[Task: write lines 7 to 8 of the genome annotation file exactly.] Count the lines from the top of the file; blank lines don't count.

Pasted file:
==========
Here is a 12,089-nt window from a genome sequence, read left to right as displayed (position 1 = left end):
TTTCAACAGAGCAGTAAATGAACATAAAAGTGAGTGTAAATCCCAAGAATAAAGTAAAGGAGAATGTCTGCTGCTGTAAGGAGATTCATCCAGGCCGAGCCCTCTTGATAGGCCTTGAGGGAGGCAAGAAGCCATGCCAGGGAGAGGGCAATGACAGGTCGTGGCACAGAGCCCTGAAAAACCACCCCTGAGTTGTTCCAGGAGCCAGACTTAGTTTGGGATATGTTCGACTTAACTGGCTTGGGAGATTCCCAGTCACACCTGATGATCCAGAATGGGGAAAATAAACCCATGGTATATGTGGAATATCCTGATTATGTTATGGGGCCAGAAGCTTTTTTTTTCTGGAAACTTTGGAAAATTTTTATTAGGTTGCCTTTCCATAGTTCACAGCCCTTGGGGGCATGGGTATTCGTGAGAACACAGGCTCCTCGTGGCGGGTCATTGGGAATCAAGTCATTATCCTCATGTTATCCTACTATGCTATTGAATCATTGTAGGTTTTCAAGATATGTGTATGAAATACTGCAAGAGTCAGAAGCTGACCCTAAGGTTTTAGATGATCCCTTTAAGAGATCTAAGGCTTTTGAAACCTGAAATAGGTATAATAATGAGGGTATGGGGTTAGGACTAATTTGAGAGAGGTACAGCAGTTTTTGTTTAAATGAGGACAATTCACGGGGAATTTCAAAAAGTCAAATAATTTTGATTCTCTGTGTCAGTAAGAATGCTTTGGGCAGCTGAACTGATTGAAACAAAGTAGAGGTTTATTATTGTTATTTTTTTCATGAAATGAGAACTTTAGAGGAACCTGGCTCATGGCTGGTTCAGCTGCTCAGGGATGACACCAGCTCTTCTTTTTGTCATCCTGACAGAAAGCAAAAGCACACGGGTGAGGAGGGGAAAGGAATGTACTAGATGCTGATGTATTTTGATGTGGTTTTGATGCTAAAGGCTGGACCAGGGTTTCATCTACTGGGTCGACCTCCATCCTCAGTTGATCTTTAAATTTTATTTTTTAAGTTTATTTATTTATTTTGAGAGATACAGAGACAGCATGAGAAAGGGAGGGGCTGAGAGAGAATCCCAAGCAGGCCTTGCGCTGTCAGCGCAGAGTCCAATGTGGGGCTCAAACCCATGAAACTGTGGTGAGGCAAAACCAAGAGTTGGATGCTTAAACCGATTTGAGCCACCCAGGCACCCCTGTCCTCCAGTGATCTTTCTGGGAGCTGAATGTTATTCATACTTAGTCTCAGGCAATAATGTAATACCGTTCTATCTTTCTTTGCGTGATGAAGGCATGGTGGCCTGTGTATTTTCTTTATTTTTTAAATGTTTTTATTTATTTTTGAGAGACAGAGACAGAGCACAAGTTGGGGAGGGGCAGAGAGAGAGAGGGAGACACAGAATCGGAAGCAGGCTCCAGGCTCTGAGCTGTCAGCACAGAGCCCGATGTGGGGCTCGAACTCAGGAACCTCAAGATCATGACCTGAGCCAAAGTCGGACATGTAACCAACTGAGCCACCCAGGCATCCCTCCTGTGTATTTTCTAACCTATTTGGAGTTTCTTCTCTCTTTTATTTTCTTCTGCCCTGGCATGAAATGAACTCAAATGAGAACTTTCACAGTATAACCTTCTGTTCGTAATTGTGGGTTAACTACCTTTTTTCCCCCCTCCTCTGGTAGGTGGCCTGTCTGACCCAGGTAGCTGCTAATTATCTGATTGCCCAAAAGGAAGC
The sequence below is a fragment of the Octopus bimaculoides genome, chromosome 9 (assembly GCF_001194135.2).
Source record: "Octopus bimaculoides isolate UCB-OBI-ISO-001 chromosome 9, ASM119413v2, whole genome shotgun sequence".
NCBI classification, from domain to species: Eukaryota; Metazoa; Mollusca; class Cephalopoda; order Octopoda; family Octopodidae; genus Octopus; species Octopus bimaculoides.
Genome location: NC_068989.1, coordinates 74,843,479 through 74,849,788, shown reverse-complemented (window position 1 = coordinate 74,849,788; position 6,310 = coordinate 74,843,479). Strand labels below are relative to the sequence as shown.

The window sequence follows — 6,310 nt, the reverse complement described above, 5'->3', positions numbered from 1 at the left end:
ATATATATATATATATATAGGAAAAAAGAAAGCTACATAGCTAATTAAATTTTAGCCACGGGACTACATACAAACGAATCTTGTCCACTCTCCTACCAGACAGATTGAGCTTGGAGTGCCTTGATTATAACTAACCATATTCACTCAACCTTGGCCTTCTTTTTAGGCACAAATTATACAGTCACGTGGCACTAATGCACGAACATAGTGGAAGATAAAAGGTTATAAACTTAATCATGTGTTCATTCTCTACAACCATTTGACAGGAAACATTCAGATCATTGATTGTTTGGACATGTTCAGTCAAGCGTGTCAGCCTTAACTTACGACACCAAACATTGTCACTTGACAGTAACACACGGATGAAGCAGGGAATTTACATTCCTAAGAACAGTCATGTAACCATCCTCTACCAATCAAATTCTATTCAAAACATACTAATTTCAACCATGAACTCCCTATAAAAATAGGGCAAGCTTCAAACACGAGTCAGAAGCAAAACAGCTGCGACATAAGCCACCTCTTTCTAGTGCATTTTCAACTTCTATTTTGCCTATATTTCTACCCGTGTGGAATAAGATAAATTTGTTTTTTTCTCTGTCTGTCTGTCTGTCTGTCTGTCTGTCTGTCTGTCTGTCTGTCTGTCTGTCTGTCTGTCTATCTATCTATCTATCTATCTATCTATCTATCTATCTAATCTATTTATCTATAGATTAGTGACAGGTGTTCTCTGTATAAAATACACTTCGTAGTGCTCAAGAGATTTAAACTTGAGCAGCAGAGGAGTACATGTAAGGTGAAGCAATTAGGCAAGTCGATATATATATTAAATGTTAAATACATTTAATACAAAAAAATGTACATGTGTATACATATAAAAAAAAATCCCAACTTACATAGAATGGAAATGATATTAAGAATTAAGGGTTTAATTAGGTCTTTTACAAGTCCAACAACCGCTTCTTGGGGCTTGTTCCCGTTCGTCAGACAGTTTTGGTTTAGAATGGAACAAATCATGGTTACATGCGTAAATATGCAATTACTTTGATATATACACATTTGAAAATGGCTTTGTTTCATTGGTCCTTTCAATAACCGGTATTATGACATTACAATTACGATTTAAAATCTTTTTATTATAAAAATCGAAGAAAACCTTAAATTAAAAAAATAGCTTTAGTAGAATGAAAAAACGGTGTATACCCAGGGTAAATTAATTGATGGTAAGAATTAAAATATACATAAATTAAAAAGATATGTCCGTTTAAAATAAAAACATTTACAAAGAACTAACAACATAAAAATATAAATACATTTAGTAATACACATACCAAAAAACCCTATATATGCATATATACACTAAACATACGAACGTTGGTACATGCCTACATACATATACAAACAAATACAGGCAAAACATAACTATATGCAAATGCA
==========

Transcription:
The window sequence follows — 6,310 nt, the reverse complement described above, 5'->3', positions numbered from 1 at the left end:
ATATATATATATATATATAGGAAAAAAGAAAGCTACATAGCTAATTAAATTTTAGCCACGGGACTACATACAAACGAATCTTGTCCACTCTCCTACCAGACAGATTGAGCTTGGAGTGCCTTGATTATAACTAACCATATTCACTCAACCTTGGCCTTCTTTTTAGGCACAAATTATACAGTCACGTGGCACTAATGCACGAACATAGTGGAAGATAAAAGGTTATAAACTTAATCATGTGTTCATTCTCTACAACCATTTGACAGGAAACATTCAGATCATTGATTGTTTGGACATGTTCAGTCAAGCGTGTCAGCCTTAACTTACGACACCAAACATTGTCACTTGACAGTAACACACGGATGAAGCAGGGAATTTACATTCCTAAGAACAGTCATGTAACCATCCTCTACCAATCAAATTCTATTCAAAACATACTAATTTCAACCATGAACTCCCTATAAAAATAGGGCAAGCTTCAAACACGAGTCAGAAGCAAAACAGCTGCGACATAAGCCACCTCTTTCTAGTGCATTTTCAACTTCTATTTTGCCTATATTTCTACCCGTGTGGAATAAGATAAATTTGTTTTTTTCTCTGTCTGTCTGTCTGTCTGTCTGTCTGTCTGTCTGTCTGTCTGTCTGTCTGTCTGTCTGTCTATCTATCTATCTATCTATCTATCTATCTATCTATCTAATCTATTTATCTATAGATTAGTGACAGGTGTTCTCTGTATAAAATACACTTCGTAGTGCTCAAGAGATTTAAACTTGAGCAGCAGAGGAGTACATGTAAGGTGAAGCAATTAGGCAAGTCGATATATATATTAAATGTTAAATACATTTAATACAAAAAAATGTACATGTGTATACATATAAAAAAAAATCCCAACTTACATAGAATGGAAATGATATTAAGAATTAAGGGTTTAATTAGGTCTTTTACAAGTCCAACAACCGCTTCTTGGGGCTTGTTCCCGTTCGTCAGACAGTTTTGGTTTAGAATGGAACAAATCATGGTTACATGCGTAAATATGCAATTACTTTGATATATACACATTTGAAAATGGCTTTGTTTCATTGGTCCTTTCAATAACCGGTATTATGACATTACAATTACGATTTAAAATCTTTTTATTATAAAAATCGAAGAAAACCTTAAATTAAAAAAATAGCTTTAGTAGAATGAAAAAACGGTGTATACCCAGGGTAAATTAATTGATGGTAAGAATTAAAATATACATAAATTAAAAAGATATGTCCGTTTAAAATAAAAACATTTACAAAGAACTAACAACATAAAAATATAAATACATTTAGTAATACACATACCAAAAAACCCTATATATGCATATATACACTAAACATACGAACGTTGGTACATGCCTACATACATATACAAACAAATACAGGCAAAACATAACTATATGCAAATGCA